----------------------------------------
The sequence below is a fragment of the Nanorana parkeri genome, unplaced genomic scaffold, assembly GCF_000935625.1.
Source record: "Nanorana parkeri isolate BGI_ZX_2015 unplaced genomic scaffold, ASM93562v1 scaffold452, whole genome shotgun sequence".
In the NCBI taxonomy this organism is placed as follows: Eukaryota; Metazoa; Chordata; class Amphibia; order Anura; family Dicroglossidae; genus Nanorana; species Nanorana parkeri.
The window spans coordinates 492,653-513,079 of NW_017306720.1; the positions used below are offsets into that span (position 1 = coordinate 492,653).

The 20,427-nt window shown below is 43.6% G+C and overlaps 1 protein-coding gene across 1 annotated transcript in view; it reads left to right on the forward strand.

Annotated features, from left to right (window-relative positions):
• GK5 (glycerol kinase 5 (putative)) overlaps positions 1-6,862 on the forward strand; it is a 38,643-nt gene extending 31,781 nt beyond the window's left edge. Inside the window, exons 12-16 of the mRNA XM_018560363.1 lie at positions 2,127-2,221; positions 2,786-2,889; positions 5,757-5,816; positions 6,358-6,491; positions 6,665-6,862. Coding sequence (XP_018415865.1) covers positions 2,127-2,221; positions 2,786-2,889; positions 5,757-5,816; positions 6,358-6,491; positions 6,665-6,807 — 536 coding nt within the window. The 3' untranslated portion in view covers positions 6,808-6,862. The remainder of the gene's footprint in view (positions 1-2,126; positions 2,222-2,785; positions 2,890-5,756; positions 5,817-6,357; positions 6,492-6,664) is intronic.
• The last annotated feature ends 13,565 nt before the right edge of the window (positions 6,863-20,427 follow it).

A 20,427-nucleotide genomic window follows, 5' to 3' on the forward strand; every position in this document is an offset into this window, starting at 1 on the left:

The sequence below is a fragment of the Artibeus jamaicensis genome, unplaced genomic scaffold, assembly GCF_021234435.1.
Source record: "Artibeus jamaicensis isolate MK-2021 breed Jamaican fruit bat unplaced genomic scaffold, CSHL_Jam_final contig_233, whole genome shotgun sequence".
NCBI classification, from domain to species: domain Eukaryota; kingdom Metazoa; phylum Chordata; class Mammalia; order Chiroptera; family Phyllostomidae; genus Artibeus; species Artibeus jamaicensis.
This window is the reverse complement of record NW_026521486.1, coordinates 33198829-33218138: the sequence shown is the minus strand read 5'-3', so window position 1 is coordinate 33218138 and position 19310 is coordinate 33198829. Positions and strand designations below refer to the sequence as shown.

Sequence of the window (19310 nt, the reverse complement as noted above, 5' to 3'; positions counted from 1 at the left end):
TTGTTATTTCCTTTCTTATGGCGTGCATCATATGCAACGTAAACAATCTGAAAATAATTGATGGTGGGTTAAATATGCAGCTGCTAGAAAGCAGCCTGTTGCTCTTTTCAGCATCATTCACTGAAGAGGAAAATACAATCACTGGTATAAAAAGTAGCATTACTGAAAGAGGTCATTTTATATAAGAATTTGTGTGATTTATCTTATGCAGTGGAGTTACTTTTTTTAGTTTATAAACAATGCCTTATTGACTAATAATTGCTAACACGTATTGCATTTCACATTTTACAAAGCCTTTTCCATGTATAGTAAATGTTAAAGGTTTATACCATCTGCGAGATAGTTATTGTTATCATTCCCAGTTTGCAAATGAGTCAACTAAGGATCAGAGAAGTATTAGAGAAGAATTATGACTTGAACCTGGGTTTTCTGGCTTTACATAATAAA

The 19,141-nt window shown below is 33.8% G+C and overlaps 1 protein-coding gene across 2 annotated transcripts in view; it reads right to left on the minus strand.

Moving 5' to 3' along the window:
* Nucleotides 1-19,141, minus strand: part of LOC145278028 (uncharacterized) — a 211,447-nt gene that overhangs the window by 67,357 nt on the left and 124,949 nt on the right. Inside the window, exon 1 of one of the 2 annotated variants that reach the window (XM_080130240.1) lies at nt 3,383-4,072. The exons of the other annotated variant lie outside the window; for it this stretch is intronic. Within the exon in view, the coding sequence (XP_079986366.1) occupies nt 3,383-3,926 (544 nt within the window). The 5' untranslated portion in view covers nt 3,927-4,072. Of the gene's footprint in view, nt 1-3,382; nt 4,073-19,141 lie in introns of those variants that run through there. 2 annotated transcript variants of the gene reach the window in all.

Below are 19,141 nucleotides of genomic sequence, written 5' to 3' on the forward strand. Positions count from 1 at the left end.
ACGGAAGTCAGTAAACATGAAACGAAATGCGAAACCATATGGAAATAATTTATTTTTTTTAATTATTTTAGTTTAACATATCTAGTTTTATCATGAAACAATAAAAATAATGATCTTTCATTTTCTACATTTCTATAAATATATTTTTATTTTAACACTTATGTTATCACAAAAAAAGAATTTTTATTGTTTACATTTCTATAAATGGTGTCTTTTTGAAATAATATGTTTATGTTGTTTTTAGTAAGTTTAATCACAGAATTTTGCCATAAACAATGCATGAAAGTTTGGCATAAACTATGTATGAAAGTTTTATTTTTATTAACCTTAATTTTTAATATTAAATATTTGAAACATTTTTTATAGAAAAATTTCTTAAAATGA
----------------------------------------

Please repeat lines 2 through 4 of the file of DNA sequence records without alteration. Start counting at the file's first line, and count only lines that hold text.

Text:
Source record: "Nanorana parkeri isolate BGI_ZX_2015 unplaced genomic scaffold, ASM93562v1 scaffold452, whole genome shotgun sequence".
In the NCBI taxonomy this organism is placed as follows: Eukaryota; Metazoa; Chordata; class Amphibia; order Anura; family Dicroglossidae; genus Nanorana; species Nanorana parkeri.
The window spans coordinates 492,653-513,079 of NW_017306720.1; the positions used below are offsets into that span (position 1 = coordinate 492,653).